Currently privately owned, the Yukon government plans to purchase the lot at 22 Wann Road for use as transitional housing for older youth. (Crystal Schick/Yukon News)

Whitehorse council seeks public input on proposed transitional home

Yukon government plans transitional housing for youth at Wann Road site

There will be a public input session about supportive housing in Porter Creek during the Feb. 26 council meeting.

Pat Ross, manager of land and building services with the City of Whitehorse, presented a report to council at the Feb. 19 standing committees meeting.

The report outlined administrative analysis on the property and its proposed use. Currently privately owned, the Yukon government plans to purchase the lot for use as transitional housing for older youth.

Located at Wann Road, the lot is a one-hectare property with RC2 zoning.

According to the zoning bylaw, RC2 is meant “to provide a single detached housing zone to provide an urban lifestyle in a rural setting on larger lots, but where municipal water and/or sewage disposal may be installed allowing the lot size to be reduced.”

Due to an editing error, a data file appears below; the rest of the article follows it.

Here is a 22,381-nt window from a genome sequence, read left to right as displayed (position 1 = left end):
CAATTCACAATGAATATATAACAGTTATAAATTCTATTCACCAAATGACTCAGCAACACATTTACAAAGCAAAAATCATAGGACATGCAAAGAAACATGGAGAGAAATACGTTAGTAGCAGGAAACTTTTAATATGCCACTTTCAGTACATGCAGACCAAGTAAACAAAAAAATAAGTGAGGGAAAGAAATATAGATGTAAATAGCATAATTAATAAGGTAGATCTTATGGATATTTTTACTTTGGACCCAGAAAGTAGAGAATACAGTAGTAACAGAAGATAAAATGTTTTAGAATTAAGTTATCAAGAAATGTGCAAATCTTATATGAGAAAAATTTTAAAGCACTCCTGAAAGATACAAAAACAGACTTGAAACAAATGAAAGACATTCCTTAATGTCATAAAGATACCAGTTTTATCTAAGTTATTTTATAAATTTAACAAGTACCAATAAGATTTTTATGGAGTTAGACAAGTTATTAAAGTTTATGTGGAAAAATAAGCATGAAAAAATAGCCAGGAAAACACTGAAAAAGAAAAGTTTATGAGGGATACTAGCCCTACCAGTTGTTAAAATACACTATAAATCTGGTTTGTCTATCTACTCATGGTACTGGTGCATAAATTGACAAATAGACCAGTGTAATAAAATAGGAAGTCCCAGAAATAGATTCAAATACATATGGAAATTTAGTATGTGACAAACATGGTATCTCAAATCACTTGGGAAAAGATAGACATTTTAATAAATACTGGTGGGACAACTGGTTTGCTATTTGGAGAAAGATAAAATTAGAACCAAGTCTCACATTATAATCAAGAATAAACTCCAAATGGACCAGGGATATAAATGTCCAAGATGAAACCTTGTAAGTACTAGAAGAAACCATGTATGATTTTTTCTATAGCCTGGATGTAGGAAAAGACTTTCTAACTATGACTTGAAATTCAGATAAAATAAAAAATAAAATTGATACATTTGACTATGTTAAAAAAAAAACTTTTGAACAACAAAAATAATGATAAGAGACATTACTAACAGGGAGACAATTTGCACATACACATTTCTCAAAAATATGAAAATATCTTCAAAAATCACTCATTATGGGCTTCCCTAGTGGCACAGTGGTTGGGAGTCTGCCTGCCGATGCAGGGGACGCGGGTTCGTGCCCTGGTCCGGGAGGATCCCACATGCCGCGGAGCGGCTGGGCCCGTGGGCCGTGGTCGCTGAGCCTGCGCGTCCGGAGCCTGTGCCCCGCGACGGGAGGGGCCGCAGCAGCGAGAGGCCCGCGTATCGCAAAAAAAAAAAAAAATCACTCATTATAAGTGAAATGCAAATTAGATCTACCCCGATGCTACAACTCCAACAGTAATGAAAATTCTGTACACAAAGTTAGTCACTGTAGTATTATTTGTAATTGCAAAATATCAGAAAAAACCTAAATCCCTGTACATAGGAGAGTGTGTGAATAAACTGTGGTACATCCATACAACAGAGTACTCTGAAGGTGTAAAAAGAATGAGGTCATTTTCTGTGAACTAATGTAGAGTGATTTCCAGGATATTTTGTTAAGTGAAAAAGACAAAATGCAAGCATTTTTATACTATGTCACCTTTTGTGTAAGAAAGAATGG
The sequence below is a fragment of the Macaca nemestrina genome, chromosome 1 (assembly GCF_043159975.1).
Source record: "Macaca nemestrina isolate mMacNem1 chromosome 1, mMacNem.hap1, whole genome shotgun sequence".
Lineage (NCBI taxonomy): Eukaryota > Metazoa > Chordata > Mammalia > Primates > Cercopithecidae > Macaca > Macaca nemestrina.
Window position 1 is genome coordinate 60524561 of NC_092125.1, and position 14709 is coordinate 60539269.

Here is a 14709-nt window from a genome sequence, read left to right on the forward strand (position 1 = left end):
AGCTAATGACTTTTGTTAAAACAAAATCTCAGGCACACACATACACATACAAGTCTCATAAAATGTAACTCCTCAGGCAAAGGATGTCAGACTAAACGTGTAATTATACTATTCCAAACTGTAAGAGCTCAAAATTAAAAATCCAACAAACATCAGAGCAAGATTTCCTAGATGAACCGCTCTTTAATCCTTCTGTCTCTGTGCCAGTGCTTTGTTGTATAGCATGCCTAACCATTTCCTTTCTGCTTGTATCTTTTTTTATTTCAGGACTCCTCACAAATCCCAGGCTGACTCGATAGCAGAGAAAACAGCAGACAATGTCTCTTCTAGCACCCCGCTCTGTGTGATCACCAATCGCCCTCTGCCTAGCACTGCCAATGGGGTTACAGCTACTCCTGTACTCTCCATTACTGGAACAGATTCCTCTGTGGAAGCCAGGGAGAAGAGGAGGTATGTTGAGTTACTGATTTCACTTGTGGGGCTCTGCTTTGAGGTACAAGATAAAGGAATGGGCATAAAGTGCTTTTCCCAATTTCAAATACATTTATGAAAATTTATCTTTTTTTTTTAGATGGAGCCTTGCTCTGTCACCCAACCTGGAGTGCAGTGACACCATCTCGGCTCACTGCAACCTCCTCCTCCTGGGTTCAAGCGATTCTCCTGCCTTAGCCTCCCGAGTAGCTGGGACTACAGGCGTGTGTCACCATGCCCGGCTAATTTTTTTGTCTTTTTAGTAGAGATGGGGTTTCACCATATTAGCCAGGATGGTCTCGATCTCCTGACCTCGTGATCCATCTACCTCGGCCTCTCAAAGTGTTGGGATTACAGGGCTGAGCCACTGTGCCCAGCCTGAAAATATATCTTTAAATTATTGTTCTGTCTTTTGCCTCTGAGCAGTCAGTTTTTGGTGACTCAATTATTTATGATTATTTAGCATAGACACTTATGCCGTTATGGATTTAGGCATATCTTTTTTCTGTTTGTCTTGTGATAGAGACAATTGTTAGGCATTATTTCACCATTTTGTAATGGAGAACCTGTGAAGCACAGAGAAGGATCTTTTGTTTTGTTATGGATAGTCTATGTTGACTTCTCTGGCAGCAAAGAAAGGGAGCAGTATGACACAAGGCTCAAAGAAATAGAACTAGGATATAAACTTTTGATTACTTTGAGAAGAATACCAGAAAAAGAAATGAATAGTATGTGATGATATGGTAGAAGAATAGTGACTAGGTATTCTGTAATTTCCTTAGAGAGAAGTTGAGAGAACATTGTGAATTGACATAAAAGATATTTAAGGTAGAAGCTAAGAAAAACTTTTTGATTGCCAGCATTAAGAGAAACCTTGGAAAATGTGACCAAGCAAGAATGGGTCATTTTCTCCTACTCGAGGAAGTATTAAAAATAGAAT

In the past, the privately-owned property has operated as a bed and breakfast (allowable under RC2 zoning), with a four-room unit above the garage.

The application for “conditional use” would allow council to weigh in and assess how use of the property as supportive housing may impact the neighbourhood.

As a supportive housing facility, it would provide living space for up to 10 older youth, who would be supervised 24 hours a day by at least two staff, and sometimes three.

They would live in bedrooms, suites and semi-independent suites.

The report said this type of housing meets the OCP need for equitable housing in the city.

According to the report, that section of the OCP says social housing “should be integrated seamlessly into the community to provide an equitable access to services, amenities and green space. his allows citizens to age in place and become part of the community, providing opportunity and a positive environment for all residents, regardless of age, sex, race or income level.”

A letter summarizing the need for such a facility said there’s a gap in transitional support services for older adolescents in the territory.

“In addition to typical group home programming, the availability of semi-independent living units will mean that staff can support and assist youth on the journey from adolescence to young adulthood,” it said. “This will occur in a safe, structured environment that promotes autonomy and independence as youth develop the necessary knowledge, decision-making ability and other skills to be healthy, contributing Yukoners.”

A report on the Feb. 26 input session will be presented to council on March 5.

Contact Amy Kenny at

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